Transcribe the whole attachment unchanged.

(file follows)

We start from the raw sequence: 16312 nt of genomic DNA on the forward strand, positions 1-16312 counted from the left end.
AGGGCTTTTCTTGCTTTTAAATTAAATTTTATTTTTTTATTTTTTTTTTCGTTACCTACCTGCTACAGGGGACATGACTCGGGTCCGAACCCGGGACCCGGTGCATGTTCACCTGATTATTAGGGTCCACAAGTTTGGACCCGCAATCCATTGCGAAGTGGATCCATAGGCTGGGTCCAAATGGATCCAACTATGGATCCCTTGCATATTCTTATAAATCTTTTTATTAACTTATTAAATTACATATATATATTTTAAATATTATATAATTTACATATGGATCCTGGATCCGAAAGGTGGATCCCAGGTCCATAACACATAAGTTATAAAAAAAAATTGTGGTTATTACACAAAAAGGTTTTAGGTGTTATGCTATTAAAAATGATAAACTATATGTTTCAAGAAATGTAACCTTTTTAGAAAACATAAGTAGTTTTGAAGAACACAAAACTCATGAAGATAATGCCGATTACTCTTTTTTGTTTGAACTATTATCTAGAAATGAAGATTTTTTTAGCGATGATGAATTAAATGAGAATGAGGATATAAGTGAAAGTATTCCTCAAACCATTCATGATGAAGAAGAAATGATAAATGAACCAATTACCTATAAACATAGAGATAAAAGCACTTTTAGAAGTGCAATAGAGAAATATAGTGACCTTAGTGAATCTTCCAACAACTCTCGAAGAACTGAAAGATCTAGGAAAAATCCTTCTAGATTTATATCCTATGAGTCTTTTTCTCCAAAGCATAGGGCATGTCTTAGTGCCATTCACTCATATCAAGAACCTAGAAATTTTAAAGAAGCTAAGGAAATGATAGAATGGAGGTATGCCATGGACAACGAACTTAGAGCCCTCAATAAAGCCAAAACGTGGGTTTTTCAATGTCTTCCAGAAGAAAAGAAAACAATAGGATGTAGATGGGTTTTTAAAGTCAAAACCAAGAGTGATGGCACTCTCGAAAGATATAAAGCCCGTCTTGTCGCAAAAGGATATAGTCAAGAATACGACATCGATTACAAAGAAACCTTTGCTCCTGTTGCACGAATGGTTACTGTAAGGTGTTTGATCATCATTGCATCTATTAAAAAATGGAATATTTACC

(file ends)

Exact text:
We start from the raw sequence: 16312 nt of genomic DNA on the forward strand, positions 1-16312 counted from the left end.
AGGGCTTTTCTTGCTTTTAAATTAAATTTTATTTTTTTATTTTTTTTTTCGTTACCTACCTGCTACAGGGGACATGACTCGGGTCCGAACCCGGGACCCGGTGCATGTTCACCTGATTATTAGGGTCCACAAGTTTGGACCCGCAATCCATTGCGAAGTGGATCCATAGGCTGGGTCCAAATGGATCCAACTATGGATCCCTTGCATATTCTTATAAATCTTTTTATTAACTTATTAAATTACATATATATATTTTAAATATTATATAATTTACATATGGATCCTGGATCCGAAAGGTGGATCCCAGGTCCATAACACATAAGTTATAAAAAAAAATTGTGGTTATTACACAAAAAGGTTTTAGGTGTTATGCTATTAAAAATGATAAACTATATGTTTCAAGAAATGTAACCTTTTTAGAAAACATAAGTAGTTTTGAAGAACACAAAACTCATGAAGATAATGCCGATTACTCTTTTTTGTTTGAACTATTATCTAGAAATGAAGATTTTTTTAGCGATGATGAATTAAATGAGAATGAGGATATAAGTGAAAGTATTCCTCAAACCATTCATGATGAAGAAGAAATGATAAATGAACCAATTACCTATAAACATAGAGATAAAAGCACTTTTAGAAGTGCAATAGAGAAATATAGTGACCTTAGTGAATCTTCCAACAACTCTCGAAGAACTGAAAGATCTAGGAAAAATCCTTCTAGATTTATATCCTATGAGTCTTTTTCTCCAAAGCATAGGGCATGTCTTAGTGCCATTCACTCATATCAAGAACCTAGAAATTTTAAAGAAGCTAAGGAAATGATAGAATGGAGGTATGCCATGGACAACGAACTTAGAGCCCTCAATAAAGCCAAAACGTGGGTTTTTCAATGTCTTCCAGAAGAAAAGAAAACAATAGGATGTAGATGGGTTTTTAAAGTCAAAACCAAGAGTGATGGCACTCTCGAAAGATATAAAGCCCGTCTTGTCGCAAAAGGATATAGTCAAGAATACGACATCGATTACAAAGAAACCTTTGCTCCTGTTGCACGAATGGTTACTGTAAGGTGTTTGATCATCATTGCATCTATTAAAAAATGGAATATTTACC